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7th Circuit rules on sex offender registration

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A reasonable grace period is required before the federal government can enhance a convicted sex offender's punishment for not registering after a move to a new state, the 7th Circuit Court of Appeals ruled today.

That timeframe falls somewhere between zero days and five months, according to the ruling in the consolidated cases of U.S. v. Marcus Dixon, 08-1438, and U.S. v. Thomas Carr, No. 08-2008.

In deciding a case that's the first of its kind in this Circuit, the federal appellate panel dismissed claims that the Sex Offender Registration and Notification Act was unconstitutional on several fronts and instead focused mostly on the notice received from the federal government before a criminal failure to register with state authorities is enhanced to a federal crime.

The court reversed the judgment against Marcus Dixon with direction to acquit while affirming the decision in Thomas Carr's case.

Both were convicted in the Northern District courts - Dixon after a bench trial in 2007 for failure to register with state authorities after moving to Indiana in 2006 before the regulation was adopted; Carr after pleading guilty and moving to the state.

The law in question imposes criminal penalties on any state or federally convicted sex offender who, among other things, knowingly fails to register as a sex offender. Congress gave the U.S. Attorney General authority to specify when that timeframe to register applies. Dixon was charged and ultimately convicted on grounds that he didn't register on or about Feb. 27, 2007 - the date the rule was adopted; Carr had not registered by July 2007.

But while Dixon should have known that he needed to register, his ex post facto rights were violated because the federal law imposes on that existing crime a new federal criminal penalty on top of any state punishment for not registering, the court wrote.

"Whatever the minimum grace period required to be given a person who faces criminal punishment for failing to register as a convicted sex offender is, it must be greater than zero," Judge Richard Posner wrote, referring to the government's charge that he didn't register on or near the same time the rule was passed.

Carr's case was different, as he had about five months to register and failed to do so, Judge Posner wrote, noting that it was a sufficient grace period.

"Remember that on our interpretation of the statute as filled out by the regulation, the duty to register does not come into force on the day the Act becomes applicable to a person, or on the next day or next week, but within a reasonable time..."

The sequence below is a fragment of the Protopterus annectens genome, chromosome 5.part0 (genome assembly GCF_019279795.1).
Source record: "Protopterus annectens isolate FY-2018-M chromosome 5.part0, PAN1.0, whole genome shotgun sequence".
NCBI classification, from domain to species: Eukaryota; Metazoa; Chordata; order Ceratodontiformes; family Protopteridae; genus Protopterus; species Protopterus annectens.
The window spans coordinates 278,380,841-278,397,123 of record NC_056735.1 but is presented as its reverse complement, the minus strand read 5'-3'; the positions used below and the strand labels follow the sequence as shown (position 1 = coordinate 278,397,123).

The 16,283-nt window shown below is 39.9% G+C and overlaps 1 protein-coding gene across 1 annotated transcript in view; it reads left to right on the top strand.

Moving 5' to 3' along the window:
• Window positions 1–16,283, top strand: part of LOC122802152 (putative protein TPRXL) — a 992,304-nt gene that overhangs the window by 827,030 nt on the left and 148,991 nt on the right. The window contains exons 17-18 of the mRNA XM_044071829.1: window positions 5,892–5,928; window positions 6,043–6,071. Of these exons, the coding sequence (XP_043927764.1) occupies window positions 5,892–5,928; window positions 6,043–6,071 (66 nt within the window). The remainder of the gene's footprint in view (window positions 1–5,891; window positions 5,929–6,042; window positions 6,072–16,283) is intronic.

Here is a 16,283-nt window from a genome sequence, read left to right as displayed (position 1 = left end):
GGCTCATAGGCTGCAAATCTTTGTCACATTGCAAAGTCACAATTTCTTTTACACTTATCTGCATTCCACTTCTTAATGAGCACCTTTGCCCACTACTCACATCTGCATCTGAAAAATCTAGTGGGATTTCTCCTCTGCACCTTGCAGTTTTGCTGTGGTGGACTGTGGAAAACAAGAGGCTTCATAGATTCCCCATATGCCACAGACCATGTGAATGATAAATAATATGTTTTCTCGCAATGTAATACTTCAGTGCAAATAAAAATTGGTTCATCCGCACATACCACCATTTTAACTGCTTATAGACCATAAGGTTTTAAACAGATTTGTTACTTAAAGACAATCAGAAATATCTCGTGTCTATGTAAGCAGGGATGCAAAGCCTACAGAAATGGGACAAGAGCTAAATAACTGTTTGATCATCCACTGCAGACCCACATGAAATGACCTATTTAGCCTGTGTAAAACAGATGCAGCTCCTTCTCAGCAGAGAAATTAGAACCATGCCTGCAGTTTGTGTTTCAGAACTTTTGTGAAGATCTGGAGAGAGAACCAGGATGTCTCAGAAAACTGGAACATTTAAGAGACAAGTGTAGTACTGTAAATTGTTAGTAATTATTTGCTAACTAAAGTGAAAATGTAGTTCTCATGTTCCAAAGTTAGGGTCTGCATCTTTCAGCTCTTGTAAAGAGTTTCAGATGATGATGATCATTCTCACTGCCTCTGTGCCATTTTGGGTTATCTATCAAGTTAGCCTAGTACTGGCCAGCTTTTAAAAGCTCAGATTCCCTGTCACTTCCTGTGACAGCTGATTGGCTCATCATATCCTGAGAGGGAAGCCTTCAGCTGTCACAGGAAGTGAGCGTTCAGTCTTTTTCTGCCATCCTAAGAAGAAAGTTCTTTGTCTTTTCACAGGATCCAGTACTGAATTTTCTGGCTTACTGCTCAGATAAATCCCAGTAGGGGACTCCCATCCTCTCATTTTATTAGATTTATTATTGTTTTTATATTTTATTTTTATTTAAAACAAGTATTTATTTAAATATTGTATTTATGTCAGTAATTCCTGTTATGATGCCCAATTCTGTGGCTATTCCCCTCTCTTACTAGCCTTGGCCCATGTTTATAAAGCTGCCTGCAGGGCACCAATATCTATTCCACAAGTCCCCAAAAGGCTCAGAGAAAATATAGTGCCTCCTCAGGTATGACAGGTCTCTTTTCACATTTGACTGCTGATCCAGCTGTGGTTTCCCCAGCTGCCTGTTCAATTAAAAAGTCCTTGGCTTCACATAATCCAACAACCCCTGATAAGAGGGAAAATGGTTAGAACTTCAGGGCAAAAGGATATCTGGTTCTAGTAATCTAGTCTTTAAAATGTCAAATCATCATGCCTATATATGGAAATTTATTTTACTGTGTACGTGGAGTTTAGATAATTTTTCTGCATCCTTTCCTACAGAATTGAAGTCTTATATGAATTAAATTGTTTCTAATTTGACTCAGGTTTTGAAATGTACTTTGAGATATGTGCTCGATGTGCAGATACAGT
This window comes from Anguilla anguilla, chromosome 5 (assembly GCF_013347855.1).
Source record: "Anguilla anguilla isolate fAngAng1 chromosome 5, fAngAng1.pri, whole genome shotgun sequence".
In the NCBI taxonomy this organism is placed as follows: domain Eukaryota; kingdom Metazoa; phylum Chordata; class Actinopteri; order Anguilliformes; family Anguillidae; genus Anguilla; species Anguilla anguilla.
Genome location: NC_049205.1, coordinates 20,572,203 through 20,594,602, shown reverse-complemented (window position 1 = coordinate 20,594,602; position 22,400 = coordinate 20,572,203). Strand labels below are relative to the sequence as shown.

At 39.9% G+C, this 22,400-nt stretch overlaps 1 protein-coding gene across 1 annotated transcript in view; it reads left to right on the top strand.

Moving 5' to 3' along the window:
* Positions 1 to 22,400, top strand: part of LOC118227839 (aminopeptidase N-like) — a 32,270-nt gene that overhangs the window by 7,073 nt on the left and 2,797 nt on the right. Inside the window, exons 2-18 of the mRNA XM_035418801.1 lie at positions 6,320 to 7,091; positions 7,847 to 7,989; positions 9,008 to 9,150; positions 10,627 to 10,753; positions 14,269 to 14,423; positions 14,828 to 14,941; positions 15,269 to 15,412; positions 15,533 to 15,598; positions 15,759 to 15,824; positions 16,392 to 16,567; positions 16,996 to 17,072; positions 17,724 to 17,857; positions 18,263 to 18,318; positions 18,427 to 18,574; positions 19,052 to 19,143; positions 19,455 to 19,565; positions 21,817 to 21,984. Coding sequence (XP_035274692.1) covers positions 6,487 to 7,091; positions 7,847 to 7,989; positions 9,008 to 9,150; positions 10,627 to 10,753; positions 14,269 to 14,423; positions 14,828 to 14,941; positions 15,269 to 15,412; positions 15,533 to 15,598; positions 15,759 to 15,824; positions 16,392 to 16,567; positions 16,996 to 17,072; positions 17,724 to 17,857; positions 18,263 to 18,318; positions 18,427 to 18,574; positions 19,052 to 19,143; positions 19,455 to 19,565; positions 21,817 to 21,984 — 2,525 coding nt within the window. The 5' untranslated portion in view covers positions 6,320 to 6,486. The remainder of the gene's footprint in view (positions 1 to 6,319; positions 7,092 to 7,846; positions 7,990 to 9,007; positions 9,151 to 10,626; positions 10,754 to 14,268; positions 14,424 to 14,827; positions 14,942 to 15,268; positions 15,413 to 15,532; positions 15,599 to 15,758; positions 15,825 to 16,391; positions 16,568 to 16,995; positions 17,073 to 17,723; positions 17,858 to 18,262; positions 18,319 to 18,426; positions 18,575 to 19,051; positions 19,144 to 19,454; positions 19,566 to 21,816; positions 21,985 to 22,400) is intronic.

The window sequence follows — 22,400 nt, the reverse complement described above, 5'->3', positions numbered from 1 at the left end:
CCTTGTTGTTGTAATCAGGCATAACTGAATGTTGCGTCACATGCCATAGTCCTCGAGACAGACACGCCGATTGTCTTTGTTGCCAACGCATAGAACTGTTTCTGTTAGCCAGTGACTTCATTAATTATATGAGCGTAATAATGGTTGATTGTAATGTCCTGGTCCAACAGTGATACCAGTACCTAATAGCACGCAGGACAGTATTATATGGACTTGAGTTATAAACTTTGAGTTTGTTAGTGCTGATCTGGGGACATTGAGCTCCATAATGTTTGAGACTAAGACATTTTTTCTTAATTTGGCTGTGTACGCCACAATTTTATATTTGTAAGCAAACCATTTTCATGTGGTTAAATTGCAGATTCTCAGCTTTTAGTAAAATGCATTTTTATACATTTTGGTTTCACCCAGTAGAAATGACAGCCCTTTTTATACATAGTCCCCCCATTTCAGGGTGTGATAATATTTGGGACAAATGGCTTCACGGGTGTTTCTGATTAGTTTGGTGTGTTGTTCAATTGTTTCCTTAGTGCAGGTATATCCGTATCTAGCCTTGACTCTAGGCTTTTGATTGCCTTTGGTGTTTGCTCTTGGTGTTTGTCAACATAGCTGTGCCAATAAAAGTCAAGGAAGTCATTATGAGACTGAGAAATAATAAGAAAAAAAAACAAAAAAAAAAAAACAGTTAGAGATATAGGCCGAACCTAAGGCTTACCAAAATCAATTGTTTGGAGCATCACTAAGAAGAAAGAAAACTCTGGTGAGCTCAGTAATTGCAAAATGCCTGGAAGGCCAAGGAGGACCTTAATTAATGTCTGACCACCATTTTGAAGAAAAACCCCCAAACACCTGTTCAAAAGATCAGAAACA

Overall, the court determined that the law isn't unconstitutional and any convicted sex offender must register even if they came to the state prior to the federal law's passage.

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  1. CCHP's real accomplishment is the 2015 law signed by Gov Pence that basically outlaws any annexation that is forced where a 65% majority of landowners in the affected area disagree. Regardless of whether HP wins or loses, the citizens of Indiana will not have another fiasco like this. The law Gov Pence signed is a direct result of this malgovernance.

  2. I gave tempparry guardship to a friend of my granddaughter in 2012. I went to prison. I had custody. My daughter went to prison to. We are out. My daughter gave me custody but can get her back. She was not order to give me custody . but now we want granddaughter back from friend. She's 14 now. What rights do we have

  3. This sure is not what most who value good governance consider the Rule of Law to entail: "In a letter dated March 2, which Brizzi forwarded to IBJ, the commission dismissed the grievance “on grounds that there is not reasonable cause to believe that you are guilty of misconduct.”" Yet two month later reasonable cause does exist? (Or is the commission forging ahead, the need for reasonable belief be damned? -- A seeming violation of the Rules of Profession Ethics on the part of the commission) Could the rule of law theory cause one to believe that an explanation is in order? Could it be that Hoosier attorneys live under Imperial Law (which is also a t-word that rhymes with infamy) in which the Platonic guardians can do no wrong and never owe the plebeian class any explanation for their powerful actions. (Might makes it right?) Could this be a case of politics directing the commission, as celebrated IU Mauer Professor (the late) Patrick Baude warned was happening 20 years ago in his controversial (whisteblowing) ethics lecture on a quite similar topic: http://www.repository.law.indiana.edu/cgi/viewcontent.cgi?article=1498&context=ilj

  4. I have a case presently pending cert review before the SCOTUS that reveals just how Indiana regulates the bar. I have been denied licensure for life for holding the wrong views and questioning the grand inquisitors as to their duties as to state and federal constitutional due process. True story: https://www.scribd.com/doc/299040839/2016Petitionforcert-to-SCOTUS Shorter, Amici brief serving to frame issue as misuse of govt licensure: https://www.scribd.com/doc/312841269/Thomas-More-Society-Amicus-Brown-v-Ind-Bd-of-Law-Examiners

  5. Here's an idea...how about we MORE heavily regulate the law schools to reduce the surplus of graduates, driving starting salaries up for those new grads, so that we can all pay our insane amount of student loans off in a reasonable amount of time and then be able to afford to do pro bono & low-fee work? I've got friends in other industries, radiology for example, and their schools accept a very limited number of students so there will never be a glut of new grads and everyone's pay stays high. For example, my radiologist friend's school accepted just six new students per year.

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